Today sees the launch of my Fair Pay Review, which I was asked to conduct nine months ago by the Prime Minister and Chancellor. I’ve been of the view for some time that principles of ‘Fair Pay’ are urgently needed in the UK, both to guide those who determine pay and to reassure the wider public that such principles exist and are being followed. Citizens want to be satisfied that their scarce and hard earned tax pounds are being spent wisely and that public spending that should be directed for public benefit is not being squandered on excessive senior executive pay. In this context I define fairness in pay as the due desert for discretionary effort which delivers desired results. Reward should match the employee’s actions. Embedded in this notion is proportionality: due desert should rise proportionally as individuals make more of a contribution.
Fair pay - lifting the lid
15 March 2011
Yet much of the public debate about ‘Fat Cat’ pay in both the private and public sector has generated more heat than light. It has become axiomatic, for example, that despite leading organisations that are widely thought to be both inefficient and bureaucratic, most public sector managers are overpaid. However, it is my belief that there is indignation against public sector managers' pay largely because they have been caught up in the backlash against the huge growth of the earnings of the top 1 per cent over the last generation. Over the last nine years alone, CEO pay in our leading private companies has doubled, despite little tangible increase in performance. Bonuses have been paid in bailed-out banks, and there is widespread scepticism that these huge payments have been deserved. The public sector has not been immune from the same suspicion. The perception is that the public sector is also awash with ‘fat cats’; in one poll a quarter of respondents thought that public sector executives earned more than their private sector counterparts.
Some of the sums being paid at the top of private sector companies will seem eye-wateringly high: (HSBC said recently that 253 of its staff made more than £1m). Yet we are more likely to be forgiving if we believe that such amounts are deserved because their recipients have produced brilliant results as the result of hard work. The trouble is that in Britain there is no framework in either the public or private sector to explain why top pay is what it is. There is not a sophisticated understanding about the labour market for senior executives and we have an unhelpful tendency to pick arbitrary benchmarks (like the Prime Minister’s salary – which I address in my report) which serve to obfuscate rather than illuminate.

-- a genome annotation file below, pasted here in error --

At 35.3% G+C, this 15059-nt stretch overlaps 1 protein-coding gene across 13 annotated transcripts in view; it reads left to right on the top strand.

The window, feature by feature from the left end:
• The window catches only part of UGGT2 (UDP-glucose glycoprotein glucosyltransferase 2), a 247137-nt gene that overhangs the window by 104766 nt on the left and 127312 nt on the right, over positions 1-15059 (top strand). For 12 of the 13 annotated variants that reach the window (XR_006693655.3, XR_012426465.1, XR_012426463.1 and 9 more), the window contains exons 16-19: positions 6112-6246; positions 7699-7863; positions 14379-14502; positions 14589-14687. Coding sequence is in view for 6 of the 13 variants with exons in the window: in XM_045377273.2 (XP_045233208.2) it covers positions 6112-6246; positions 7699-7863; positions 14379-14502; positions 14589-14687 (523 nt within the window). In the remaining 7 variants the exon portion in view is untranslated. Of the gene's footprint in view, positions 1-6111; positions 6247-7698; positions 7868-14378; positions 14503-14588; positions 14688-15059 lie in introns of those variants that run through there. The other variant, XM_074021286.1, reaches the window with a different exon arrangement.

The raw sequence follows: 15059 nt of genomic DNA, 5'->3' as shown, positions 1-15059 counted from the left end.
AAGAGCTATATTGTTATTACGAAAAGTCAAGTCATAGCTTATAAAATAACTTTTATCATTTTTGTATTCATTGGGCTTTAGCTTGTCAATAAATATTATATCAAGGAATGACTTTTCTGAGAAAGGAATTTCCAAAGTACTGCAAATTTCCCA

To address the need to bring some rationality, transparency and, yes, fairness into this debate, my report makes a number of important recommendations which I hope the government will accept. They include that from 2011-12 all public service organisations publish their top to median pay multiples each year to allow the public to hold them to account. I also propose that, to allow pay to vary down as well as up with performance, all public service executives should have an element of their basic pay that needs to be earned back each year through meeting pre-agreed objectives. This earn-back should be conditional upon meeting pre-agreed objectives; excellent performers who go beyond their objectives should be eligible for additional pay. In addition, and to make tracking pay multiples normal practice across the economy, as part of its commitment to improve corporate reporting, the government should require listed companies to publish top to median pay multiples in their annual reporting from January 2012.
The experience of writing my latest book ‘Them & Us‘ and conducting this Review has convinced me that ‘fairness’ is an elastic notion which, if not closely defined, is capable of being stretched into a range of different definitions and understandings, and then used to justify many different social and political choices. This is doubly so in the case of Fair Pay. My hope is that, with today’s report, I will have made a modest contribution to a much-needed national debate where opinion has trumped evidence for too long.